Players chief Paul Flynn has called on the GAA to ‘shelve’ next month’s vote on a new Tier 2 football Championship structure until everyone has had their say on the proposed change.
Speaking in advance of today’s AGM of the Gaelic Players Association, chief executive Flynn admitted that there is ‘an appetite for a Tier 2 structure. Not this one’.
His comments follow Monday’s confirmation by the GAA that a proposal to introduce a new Tier 2 format will be forwarded to Special Congress on October 19 for voting.
The proposal, backed by the GAA’s powerful Central Council, recommends that Division 3 and 4 counties that don’t reach their provincial final compete in an alternative championship, reducing the All-Ireland qualifiers from four rounds to two.
The Club Players Association has already hit out at the decision to pursue change before the GAA’s Fixtures Calendar Review task force has released its own recommendations, due in November, and the GPA concurred.
“We’re not asking them to put it off fully but just shelve it until the fixture task force finish off their deliberations and deliver their recommendations, which is going to be in November,” said Flynn.
“It could have been a case of just waiting a couple of months and just going to normal Congress, rather than having the Special Congress.
The Fixtures Calendar Review task force was set up in June at the behest of GAA President John Horan to look at club and county schedules in their entirety.
Flynn claimed it makes no sense to push through a new format for the football Championship before that committee has released its findings.
“It’s our view that any Tier 2 structure just on its own will be hard to support,” said the former Dublin footballer.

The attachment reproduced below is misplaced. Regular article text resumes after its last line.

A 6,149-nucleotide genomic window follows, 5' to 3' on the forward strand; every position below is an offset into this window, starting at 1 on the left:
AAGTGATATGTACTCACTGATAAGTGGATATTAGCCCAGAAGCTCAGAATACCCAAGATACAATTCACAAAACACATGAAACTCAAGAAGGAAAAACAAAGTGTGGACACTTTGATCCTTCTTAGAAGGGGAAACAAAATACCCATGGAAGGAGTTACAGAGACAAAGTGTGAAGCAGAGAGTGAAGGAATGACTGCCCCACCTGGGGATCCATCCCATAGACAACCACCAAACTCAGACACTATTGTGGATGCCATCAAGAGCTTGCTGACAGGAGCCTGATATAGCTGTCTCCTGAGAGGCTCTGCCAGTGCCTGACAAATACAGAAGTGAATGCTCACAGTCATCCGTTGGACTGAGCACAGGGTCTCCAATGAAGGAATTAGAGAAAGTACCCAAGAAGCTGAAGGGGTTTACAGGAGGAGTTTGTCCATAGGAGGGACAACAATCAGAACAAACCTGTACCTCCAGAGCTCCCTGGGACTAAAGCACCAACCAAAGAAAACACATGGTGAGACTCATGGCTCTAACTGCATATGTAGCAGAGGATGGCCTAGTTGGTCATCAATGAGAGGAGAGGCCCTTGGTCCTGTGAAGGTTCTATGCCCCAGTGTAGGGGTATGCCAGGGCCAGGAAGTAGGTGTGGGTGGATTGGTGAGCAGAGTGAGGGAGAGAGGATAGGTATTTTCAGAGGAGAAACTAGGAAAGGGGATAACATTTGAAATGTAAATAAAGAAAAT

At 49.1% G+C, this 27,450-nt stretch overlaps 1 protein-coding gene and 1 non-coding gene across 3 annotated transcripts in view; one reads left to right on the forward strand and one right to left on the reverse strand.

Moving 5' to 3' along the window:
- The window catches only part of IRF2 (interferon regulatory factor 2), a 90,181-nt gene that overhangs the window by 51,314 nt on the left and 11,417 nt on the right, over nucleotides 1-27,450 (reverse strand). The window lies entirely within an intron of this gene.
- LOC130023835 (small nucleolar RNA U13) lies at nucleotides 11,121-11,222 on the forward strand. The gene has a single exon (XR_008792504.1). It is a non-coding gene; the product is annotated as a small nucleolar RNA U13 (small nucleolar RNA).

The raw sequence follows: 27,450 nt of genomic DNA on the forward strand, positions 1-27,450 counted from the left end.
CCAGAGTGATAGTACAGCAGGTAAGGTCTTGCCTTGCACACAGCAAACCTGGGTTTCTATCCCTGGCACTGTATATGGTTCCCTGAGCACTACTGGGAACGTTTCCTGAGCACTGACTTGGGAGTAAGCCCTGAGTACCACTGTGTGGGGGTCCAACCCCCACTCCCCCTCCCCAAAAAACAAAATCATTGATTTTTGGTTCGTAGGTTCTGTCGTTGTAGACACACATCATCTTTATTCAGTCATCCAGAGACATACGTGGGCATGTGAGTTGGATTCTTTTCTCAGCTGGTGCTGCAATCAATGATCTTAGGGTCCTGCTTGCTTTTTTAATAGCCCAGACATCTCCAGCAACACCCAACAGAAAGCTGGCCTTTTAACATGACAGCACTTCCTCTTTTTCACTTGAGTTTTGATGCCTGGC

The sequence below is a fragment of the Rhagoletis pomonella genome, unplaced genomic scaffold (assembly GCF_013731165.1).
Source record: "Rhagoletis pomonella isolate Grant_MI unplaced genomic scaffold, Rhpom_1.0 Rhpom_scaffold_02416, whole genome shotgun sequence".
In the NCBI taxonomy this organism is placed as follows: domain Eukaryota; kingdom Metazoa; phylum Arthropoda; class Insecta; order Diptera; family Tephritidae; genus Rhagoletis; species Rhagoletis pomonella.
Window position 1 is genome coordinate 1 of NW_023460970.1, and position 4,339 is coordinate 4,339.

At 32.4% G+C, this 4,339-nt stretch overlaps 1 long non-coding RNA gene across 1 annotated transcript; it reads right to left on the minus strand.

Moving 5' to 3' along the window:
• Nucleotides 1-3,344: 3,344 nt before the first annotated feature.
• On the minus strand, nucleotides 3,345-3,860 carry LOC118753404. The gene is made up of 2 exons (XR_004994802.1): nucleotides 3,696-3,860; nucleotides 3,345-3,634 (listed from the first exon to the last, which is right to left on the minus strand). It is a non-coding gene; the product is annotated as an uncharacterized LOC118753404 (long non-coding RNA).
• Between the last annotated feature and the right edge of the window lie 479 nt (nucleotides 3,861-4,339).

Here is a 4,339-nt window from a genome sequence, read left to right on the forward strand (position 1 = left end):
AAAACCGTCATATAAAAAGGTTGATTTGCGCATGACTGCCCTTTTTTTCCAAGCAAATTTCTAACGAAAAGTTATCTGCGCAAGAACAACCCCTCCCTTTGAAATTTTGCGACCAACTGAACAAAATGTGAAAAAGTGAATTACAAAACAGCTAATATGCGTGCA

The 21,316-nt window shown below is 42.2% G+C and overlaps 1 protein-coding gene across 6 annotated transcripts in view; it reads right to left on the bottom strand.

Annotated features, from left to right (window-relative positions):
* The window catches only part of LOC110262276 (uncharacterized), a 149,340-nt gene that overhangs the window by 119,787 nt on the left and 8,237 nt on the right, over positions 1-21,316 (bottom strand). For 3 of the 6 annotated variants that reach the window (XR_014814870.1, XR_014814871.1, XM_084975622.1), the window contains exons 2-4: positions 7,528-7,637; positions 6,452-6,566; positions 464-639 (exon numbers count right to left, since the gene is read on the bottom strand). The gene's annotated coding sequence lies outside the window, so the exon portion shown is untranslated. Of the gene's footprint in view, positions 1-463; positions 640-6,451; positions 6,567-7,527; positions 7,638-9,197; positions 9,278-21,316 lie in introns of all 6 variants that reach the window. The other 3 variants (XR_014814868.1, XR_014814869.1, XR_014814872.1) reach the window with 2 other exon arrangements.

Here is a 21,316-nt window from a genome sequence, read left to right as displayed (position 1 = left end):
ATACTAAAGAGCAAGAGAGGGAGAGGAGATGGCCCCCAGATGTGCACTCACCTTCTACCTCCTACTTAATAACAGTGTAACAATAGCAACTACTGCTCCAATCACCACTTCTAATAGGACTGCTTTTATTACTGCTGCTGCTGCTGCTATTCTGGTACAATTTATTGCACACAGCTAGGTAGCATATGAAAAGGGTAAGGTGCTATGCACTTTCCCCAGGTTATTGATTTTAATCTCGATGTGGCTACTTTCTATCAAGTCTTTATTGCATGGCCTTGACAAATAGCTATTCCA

“But if it’s part of an overall change, whereby there might be an overall structure change to the Championship, it’s going to be better received by the players.”
Flynn clarified that the Tier 2 structure which the Central Council has backed isn’t the choice of the majority of players.
“I’ll clarify that, there’s an appetite for a Tier 2 structure. Not this one,” he said.
It was put to Flynn at yesterday’s pre-AGM press briefing that GAA President Horan may be keen to push through a revised football championship to add to his legacy.
“I think the bigger legacy for anybody in the GAA would be to have an overall structure review of the overall year, club and county,” responded Flynn. “That’s something that everybody would be remembered for.”
The GPA is represented on the Eddie O’Sullivan-chaired Fixtures Calendar Review task force and Flynn said they’re poised to reveal an extensive list of findings and recommendations in November.
“Part of it is structural reform, part of it is having longer-term views, medium-term views and short-term views of what it (the GAA calendar) could look like,” said Flynn. “It will benefit players, club and county, college, schools, the whole lot. It’s a very difficult area, we all know that. If it was easy, it would be fixed by now.
“Equally, that group are giving a good stab at putting some really strong recommendations together, that I feel we should be investing in, that we feel, the GPA, not just me, feel that we should be investing in that group rather than bringing in a Tier 2 structure that the players do not support.”
Asked what the GPA’s next move will be, Flynn said that will be decided shortly.
“It’s going to be on the agenda at our AGM, particularly with our football squads,” he said. “This is one of the ones where you have a split in your membership. There’s one crew that are very interested in it...and look, this isn’t just about the people who are affected by a Tier 2, the Division 3 and Division 4 squads.
Flynn rejected the suggestion that the GPA’s stance represents an 11th hour intervention and that they should have acted sooner.
“We’ve been on about this for months with them,” he said. “We’ve had engagements with the GAA. We’ve had players in meeting with the GAA. We’ve had Feargal McGill on calls with key stakeholders from the 16 counties. It’s been ongoing.”